8 pm Performance: Bard Music West

Trace the influence of Chopin’s work in the music of Les Six to Witold Lutosławski (1913-94); Henryk Górecki (1933-2010); Marta Ptaszyńska (b. 1943); Agata Zubel (b. 1978); and others

Tickets: $15-40

Friday, August 18


The Romantic Wind Symphony

Sosnoff Theater

5 pm Performance: New York Wind Symphony

Charles Gounod (1818-93)

   Petite Symphonie for Winds, Op. 216 (1885)
Hector Berlioz (1803–69)

   Grande Symphonie funèbre et triomphale, Op. 15 (1840)

Tickets: $25-40


Chopin and the Piano

Sosnoff Theater

7:30 pm Preconcert Talk: Jonathan Bellman

8 pm Performance: Charlie Albright, Michael Brown, Ran Dank, Danny Driver, Piers Lane, Nimrod David Pfeffer, and Anna Polonsky, piano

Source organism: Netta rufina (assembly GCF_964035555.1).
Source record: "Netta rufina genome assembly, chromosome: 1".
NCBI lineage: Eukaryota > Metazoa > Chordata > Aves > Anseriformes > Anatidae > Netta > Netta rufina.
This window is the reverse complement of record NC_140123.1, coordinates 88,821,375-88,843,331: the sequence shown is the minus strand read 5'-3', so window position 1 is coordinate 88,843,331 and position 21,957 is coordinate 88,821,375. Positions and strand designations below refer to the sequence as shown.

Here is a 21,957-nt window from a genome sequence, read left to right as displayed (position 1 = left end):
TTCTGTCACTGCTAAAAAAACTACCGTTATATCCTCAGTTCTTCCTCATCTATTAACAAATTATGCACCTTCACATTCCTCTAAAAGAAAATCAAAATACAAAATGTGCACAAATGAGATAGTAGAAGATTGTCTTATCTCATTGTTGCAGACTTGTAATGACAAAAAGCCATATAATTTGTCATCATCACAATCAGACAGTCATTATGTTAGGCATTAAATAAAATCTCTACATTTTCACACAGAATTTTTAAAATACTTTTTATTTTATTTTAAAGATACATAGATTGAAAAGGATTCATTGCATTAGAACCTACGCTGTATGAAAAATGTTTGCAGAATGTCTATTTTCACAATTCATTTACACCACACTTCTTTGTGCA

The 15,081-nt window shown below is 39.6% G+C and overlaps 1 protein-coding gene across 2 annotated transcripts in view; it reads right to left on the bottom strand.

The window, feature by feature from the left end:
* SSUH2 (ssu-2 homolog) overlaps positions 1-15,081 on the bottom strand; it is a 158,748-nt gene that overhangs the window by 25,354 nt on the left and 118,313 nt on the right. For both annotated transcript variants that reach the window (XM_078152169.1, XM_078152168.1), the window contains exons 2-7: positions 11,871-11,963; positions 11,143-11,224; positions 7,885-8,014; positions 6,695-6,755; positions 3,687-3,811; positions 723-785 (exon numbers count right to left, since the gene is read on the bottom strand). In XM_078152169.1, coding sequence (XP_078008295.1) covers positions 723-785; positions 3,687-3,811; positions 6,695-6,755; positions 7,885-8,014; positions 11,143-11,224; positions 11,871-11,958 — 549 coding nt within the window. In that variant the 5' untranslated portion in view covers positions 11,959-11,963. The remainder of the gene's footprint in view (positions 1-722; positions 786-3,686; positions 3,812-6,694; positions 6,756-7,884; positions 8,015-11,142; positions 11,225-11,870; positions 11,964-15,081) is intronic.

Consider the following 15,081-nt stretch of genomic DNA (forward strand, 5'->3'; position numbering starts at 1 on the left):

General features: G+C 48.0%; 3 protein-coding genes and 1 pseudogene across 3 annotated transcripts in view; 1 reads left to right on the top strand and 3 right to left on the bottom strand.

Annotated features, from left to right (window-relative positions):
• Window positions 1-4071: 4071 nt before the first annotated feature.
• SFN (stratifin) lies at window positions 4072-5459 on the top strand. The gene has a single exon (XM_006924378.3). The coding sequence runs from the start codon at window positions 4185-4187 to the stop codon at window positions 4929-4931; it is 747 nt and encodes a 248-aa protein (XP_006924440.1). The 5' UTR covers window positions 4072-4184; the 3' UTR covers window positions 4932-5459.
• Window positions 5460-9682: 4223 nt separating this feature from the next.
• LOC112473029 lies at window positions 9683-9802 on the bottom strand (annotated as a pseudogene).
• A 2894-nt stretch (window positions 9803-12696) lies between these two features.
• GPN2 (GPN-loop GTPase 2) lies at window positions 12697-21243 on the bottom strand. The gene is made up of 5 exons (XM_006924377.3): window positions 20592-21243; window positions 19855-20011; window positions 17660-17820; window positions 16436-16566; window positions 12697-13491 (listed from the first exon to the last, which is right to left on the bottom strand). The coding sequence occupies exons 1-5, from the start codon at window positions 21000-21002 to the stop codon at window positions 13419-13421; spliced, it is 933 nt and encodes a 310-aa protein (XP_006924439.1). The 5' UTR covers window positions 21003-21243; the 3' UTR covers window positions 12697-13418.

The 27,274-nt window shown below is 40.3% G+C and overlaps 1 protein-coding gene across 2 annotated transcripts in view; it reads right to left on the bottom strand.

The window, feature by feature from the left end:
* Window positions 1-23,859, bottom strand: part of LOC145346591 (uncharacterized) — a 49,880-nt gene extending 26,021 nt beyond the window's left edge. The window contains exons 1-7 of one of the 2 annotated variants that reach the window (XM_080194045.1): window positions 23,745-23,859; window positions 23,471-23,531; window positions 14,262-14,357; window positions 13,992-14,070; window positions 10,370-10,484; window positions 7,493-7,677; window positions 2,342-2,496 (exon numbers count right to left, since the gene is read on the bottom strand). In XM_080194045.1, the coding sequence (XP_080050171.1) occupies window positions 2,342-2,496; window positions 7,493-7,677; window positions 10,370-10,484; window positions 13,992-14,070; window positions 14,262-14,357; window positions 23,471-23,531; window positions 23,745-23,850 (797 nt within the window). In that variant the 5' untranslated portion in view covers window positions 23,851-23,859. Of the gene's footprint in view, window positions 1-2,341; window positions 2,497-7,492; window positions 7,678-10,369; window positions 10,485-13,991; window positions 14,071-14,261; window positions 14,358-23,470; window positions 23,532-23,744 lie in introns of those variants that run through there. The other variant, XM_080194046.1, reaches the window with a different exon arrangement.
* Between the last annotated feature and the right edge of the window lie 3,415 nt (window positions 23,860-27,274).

Fryderyk Chopin (1810–49)

Polonaise in A-flat, Op. 53 (1842)

Selections from Etudes, Op. 10 (1830) and 25 (1836)

Scherzo in E, Op. 54 (1842)

Mazurka in F-sharp minor, Op. 59 (1845)

Barcarolle in F-sharp, Op. 60 (1845-46)

Nocturne in D-flat, Op. 27, No. 2 (1836)

Fantasy in F minor, Op. 49 (1842)

Prelude in C-sharp minor, Op. 45 (1841)

Sonata in B-flat minor, Op. 35 (1839)

Tickets: $25–$60

Saturday, August 19


The Piano in Society, Culture, and Politics

Olin Hall

10 am–noon

Jonathan Bellman; Allan Evans; Gili Loftus; Dana Gooley

Free and open to the public


Chopin and the Salon

Olin Hall

1 pm Preconcert Talk: Byron Adams

1:30 pm Performance: Monika Krajewska, mezzo-soprano; Michael Brown, Allegra Chapman, Nimrod David Pfeffer, and Anna Polonsky, piano; Nicholas Canellakis and Laura Gaynon, cello; Bard Festival Chamber Players; members of The Orchestra Now, Zachary Schwartzman, conductor

Fryderyk Chopin (1810–49)

Introduction and Polonaise brillante in C, Op. 3 (1829-30)

Waltzes Op. 34, No. 3 (1838) and Op. 70, No. 1 (1835)

Ballade No. 1, Op. 23 (1835)

John Field (1782-1837)